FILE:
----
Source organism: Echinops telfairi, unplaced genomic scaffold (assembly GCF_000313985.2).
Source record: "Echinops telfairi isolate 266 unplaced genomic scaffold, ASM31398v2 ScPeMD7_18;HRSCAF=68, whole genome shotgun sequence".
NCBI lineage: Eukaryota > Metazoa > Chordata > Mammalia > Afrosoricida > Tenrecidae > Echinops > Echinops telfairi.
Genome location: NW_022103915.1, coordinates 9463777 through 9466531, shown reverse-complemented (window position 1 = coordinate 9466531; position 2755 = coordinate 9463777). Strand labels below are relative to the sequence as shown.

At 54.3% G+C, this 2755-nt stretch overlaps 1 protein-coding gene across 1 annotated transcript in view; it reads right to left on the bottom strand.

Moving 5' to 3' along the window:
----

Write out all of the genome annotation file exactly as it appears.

Source organism: Echinops telfairi, unplaced genomic scaffold (assembly GCF_000313985.2).
Source record: "Echinops telfairi isolate 266 unplaced genomic scaffold, ASM31398v2 ScPeMD7_18;HRSCAF=68, whole genome shotgun sequence".
NCBI lineage: Eukaryota > Metazoa > Chordata > Mammalia > Afrosoricida > Tenrecidae > Echinops > Echinops telfairi.
Genome location: NW_022103915.1, coordinates 9463777 through 9466531, shown reverse-complemented (window position 1 = coordinate 9466531; position 2755 = coordinate 9463777). Strand labels below are relative to the sequence as shown.

At 54.3% G+C, this 2755-nt stretch overlaps 1 protein-coding gene across 1 annotated transcript in view; it reads right to left on the bottom strand.

Moving 5' to 3' along the window: